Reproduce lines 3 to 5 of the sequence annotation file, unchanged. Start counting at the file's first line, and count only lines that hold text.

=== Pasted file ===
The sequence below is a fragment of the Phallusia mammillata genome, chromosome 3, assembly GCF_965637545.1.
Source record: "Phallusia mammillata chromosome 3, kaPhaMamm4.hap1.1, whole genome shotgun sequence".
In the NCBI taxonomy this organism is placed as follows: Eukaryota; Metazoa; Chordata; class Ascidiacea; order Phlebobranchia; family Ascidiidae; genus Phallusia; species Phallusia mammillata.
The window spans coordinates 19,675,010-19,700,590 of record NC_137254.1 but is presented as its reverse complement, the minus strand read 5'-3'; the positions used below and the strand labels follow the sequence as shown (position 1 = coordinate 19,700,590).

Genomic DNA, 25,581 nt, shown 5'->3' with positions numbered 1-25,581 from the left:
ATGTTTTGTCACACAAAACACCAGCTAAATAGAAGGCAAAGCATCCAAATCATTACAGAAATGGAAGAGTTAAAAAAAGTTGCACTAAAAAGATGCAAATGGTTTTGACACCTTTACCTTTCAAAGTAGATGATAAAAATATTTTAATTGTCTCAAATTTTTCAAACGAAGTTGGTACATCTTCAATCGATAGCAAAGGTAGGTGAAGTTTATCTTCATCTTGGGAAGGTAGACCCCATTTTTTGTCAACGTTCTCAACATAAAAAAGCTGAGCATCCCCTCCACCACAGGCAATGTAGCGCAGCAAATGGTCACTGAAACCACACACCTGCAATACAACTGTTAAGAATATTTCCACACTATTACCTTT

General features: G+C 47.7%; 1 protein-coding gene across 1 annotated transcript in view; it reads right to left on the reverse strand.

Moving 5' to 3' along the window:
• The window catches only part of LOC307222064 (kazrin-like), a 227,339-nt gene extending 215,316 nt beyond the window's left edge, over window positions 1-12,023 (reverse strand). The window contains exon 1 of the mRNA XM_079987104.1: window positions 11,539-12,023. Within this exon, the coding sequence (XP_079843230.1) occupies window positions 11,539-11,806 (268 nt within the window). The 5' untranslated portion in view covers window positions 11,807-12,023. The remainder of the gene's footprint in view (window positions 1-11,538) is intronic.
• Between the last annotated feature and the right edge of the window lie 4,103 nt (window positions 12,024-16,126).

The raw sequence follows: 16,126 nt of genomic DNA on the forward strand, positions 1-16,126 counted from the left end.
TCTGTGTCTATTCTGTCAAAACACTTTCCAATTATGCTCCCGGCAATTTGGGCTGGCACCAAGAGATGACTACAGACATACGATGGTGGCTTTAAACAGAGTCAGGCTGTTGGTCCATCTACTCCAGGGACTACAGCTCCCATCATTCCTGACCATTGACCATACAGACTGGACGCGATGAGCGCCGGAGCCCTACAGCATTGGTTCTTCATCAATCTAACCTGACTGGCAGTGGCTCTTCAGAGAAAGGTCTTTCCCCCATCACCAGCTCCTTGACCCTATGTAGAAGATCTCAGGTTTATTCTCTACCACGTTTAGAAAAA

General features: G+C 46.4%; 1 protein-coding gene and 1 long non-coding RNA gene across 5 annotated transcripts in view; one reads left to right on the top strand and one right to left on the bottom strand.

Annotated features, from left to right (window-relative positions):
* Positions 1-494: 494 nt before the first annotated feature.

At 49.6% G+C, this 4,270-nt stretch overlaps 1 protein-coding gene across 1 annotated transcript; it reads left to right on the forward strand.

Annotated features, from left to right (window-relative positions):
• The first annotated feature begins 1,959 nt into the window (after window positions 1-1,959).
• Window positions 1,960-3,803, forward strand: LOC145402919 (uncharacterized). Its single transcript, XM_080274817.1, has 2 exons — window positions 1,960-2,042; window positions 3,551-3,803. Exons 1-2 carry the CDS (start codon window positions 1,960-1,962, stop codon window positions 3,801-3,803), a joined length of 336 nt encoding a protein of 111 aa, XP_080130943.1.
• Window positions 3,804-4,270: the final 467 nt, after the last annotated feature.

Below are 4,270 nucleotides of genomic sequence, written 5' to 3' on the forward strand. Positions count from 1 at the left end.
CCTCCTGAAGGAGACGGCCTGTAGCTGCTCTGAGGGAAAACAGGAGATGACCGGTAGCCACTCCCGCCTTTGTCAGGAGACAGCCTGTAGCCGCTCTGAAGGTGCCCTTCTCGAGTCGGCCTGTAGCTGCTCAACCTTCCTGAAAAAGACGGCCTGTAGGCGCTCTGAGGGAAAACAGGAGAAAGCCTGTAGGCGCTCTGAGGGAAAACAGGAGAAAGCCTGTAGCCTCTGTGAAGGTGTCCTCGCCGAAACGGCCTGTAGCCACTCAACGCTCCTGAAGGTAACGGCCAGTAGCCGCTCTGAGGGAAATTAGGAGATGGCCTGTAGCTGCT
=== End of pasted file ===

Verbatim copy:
In the NCBI taxonomy this organism is placed as follows: Eukaryota; Metazoa; Chordata; class Ascidiacea; order Phlebobranchia; family Ascidiidae; genus Phallusia; species Phallusia mammillata.
The window spans coordinates 19,675,010-19,700,590 of record NC_137254.1 but is presented as its reverse complement, the minus strand read 5'-3'; the positions used below and the strand labels follow the sequence as shown (position 1 = coordinate 19,700,590).

Genomic DNA, 25,581 nt, shown 5'->3' with positions numbered 1-25,581 from the left: